All Mixed Up

  • by May 21, 2001
All Mixed Up

A recent article in American Demographics, by Alison Stein Wellner, concludes that advertisers can no longer just consider racial categories as if they were discrete population segments, but rather a multiracial and multiethnic society. She says that “marketers will have to (understand) the diversity within each ethnic group.”

The new census data, in the recording of race, allowed people to choose in any combination of six racial categories, instead of forcing them to pick just one. The six racial categories- white, black, Asian, American Indian or Alaska Native, Native Hawaiian or Other Pacific Islander, or "some other race"-yield 57 different possible combinations. The third most popular single race from people's self-selections was "some other race."

Nearly 15 million people characterized themselves as "some other race." 97% classified themselves as Hispanic (not a racial category, but an ethnicity, according to the Census Bureau because Hispanics can be of any race.) Daisy Exposito, chief creative officer at the Bravo Group, N.Y. points out that among 35 million people of all races identifying as Hispanic, 48 % reported their racial identity as "white only," 42 % reported "some other race" alone. Two percent of Hispanics reported their race as black or African American alone. About 2.2 million people who identified as Hispanics reported that they identified with two or more races.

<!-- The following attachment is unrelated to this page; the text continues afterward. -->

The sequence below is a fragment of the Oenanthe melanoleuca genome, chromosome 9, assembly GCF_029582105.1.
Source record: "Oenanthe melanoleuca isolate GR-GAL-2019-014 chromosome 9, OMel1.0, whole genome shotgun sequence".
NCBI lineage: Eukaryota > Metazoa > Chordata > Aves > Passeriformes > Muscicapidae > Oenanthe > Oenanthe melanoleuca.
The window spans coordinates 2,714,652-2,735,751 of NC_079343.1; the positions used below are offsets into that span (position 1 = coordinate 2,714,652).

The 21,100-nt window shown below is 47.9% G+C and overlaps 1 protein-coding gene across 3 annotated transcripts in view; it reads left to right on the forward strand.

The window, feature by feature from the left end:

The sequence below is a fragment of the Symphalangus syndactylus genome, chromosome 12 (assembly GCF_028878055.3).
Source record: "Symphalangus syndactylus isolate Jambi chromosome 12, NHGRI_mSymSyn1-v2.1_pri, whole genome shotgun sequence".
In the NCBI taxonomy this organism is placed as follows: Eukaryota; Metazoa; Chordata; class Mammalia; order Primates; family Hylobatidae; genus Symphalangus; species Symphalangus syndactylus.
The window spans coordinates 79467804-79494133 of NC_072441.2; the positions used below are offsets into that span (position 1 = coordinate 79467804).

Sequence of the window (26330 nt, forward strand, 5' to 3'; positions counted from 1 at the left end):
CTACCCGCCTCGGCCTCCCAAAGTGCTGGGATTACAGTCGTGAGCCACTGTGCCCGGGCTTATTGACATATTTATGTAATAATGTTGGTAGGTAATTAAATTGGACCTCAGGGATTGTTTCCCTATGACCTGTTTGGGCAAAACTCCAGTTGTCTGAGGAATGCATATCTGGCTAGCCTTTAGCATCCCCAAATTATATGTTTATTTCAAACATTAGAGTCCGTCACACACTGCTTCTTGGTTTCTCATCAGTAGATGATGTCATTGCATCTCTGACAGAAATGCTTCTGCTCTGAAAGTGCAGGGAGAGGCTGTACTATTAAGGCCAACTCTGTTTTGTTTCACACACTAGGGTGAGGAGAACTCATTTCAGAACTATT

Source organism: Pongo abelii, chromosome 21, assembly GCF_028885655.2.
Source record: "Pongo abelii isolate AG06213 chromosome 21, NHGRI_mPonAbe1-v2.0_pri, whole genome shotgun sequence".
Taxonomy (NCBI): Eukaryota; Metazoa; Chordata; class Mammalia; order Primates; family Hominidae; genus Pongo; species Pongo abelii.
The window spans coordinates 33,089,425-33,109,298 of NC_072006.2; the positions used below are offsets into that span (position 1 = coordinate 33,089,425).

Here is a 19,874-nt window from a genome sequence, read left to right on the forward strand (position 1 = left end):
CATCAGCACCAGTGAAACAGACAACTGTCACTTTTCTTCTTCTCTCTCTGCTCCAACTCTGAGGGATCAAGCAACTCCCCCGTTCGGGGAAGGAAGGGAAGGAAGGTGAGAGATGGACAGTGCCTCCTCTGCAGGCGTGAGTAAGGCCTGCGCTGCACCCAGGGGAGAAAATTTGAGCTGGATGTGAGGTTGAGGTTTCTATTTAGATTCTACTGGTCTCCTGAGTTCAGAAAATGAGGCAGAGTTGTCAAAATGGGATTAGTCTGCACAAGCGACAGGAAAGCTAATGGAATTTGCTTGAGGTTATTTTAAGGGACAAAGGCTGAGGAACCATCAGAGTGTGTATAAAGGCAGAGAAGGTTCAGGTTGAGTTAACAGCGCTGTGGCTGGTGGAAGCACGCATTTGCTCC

According to the Selig Center for Economic Growth at The University of Georgia, and Datamonitor, Blacks, Asians, American Indians and the Latino markets will represent non-mainstream market spending of more than a trillion dollars while. To date, they say, ethnic market advertising expenditures represent only 2% of more than $200 billion in domestic media ad spending.

Felipe Korzenny, principal at Cheskin, Redwood Shores, California, an ethnic research company, opins that "We will soon live in a 'confetti' society, where people will be different combinations of diverse colors." He says that it is this segment that is the future of the United States, because a far greater percentage of them are under the age of 18. "Multiracial will eventually become the rule rather than the exception." says Korzenny.

Read the entire article here.

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